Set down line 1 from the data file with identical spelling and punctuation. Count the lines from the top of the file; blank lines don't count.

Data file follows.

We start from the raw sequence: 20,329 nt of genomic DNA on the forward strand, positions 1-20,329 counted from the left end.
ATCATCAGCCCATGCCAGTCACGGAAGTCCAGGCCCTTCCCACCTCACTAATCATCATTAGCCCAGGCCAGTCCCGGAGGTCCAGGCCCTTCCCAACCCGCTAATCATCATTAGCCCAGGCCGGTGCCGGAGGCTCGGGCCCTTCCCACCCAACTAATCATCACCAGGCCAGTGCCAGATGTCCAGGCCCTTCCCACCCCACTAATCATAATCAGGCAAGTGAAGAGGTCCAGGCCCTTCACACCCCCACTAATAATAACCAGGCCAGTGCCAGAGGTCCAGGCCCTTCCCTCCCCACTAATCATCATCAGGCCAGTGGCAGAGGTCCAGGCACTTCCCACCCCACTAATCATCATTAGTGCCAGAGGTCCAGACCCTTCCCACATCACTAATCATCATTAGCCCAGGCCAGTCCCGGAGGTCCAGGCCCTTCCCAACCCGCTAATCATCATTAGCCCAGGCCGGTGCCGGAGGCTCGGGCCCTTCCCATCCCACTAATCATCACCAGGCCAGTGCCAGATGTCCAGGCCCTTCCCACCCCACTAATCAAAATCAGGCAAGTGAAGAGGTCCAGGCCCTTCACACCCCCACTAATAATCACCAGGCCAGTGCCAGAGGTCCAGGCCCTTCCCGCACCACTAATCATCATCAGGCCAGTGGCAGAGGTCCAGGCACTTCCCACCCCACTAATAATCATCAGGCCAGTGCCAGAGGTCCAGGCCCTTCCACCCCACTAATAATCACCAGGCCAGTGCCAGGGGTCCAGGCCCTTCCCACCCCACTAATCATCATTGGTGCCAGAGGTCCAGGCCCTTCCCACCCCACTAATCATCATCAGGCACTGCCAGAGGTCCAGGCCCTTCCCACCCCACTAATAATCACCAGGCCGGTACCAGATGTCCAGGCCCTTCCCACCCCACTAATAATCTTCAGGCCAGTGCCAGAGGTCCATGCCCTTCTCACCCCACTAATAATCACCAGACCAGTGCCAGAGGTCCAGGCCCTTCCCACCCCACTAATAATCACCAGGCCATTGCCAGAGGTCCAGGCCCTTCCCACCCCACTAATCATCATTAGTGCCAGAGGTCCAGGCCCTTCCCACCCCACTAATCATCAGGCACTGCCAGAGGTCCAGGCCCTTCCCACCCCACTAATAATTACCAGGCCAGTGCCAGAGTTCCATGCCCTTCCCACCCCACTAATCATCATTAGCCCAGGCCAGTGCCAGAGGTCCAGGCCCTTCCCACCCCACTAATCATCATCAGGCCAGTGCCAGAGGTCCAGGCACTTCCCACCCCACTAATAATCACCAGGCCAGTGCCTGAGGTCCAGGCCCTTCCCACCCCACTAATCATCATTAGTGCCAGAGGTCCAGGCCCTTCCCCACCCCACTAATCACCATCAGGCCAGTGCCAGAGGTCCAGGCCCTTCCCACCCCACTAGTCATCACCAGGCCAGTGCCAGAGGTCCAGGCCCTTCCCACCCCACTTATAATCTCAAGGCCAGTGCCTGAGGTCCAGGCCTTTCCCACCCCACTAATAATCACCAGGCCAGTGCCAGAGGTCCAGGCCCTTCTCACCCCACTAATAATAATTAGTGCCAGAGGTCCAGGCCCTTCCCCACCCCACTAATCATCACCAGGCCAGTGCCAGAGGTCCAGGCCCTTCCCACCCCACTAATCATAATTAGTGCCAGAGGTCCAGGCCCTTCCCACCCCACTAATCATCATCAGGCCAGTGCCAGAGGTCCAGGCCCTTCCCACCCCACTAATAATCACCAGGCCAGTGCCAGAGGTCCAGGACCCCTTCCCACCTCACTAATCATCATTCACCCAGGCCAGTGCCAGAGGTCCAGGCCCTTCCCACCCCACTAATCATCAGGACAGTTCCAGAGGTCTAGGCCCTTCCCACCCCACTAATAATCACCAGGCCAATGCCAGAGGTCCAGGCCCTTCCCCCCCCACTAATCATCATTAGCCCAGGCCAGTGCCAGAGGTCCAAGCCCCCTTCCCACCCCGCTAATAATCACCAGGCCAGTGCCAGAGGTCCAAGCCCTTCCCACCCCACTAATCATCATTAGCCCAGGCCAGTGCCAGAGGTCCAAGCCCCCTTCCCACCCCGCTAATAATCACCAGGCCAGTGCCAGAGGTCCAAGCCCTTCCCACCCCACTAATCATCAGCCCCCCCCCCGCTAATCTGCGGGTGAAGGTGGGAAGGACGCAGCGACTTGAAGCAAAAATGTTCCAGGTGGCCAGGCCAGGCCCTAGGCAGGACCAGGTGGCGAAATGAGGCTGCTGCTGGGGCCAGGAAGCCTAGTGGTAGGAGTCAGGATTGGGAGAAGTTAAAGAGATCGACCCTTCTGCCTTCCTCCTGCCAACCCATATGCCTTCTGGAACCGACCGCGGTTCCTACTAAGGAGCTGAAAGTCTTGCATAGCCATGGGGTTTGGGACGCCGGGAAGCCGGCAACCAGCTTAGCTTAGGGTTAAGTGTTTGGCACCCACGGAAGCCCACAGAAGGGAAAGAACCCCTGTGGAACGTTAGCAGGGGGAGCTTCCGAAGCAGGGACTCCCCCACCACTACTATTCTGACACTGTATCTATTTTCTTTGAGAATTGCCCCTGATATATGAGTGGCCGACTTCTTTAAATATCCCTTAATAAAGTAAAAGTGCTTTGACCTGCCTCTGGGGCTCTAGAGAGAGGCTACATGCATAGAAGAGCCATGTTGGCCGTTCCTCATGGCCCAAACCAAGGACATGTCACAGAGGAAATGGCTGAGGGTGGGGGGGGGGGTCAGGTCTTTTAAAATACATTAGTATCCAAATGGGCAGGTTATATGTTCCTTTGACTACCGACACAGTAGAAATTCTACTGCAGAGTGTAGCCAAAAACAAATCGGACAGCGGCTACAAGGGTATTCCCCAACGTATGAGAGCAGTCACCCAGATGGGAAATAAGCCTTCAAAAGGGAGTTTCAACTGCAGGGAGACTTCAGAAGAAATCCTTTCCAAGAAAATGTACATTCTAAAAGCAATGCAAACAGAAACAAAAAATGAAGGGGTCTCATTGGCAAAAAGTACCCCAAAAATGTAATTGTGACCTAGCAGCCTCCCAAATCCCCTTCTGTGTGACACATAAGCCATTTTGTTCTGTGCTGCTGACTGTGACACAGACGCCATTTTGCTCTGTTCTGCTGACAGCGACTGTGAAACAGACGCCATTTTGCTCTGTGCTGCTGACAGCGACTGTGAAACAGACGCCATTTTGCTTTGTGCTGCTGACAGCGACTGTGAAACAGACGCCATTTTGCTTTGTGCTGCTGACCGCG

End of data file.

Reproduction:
We start from the raw sequence: 20,329 nt of genomic DNA on the forward strand, positions 1-20,329 counted from the left end.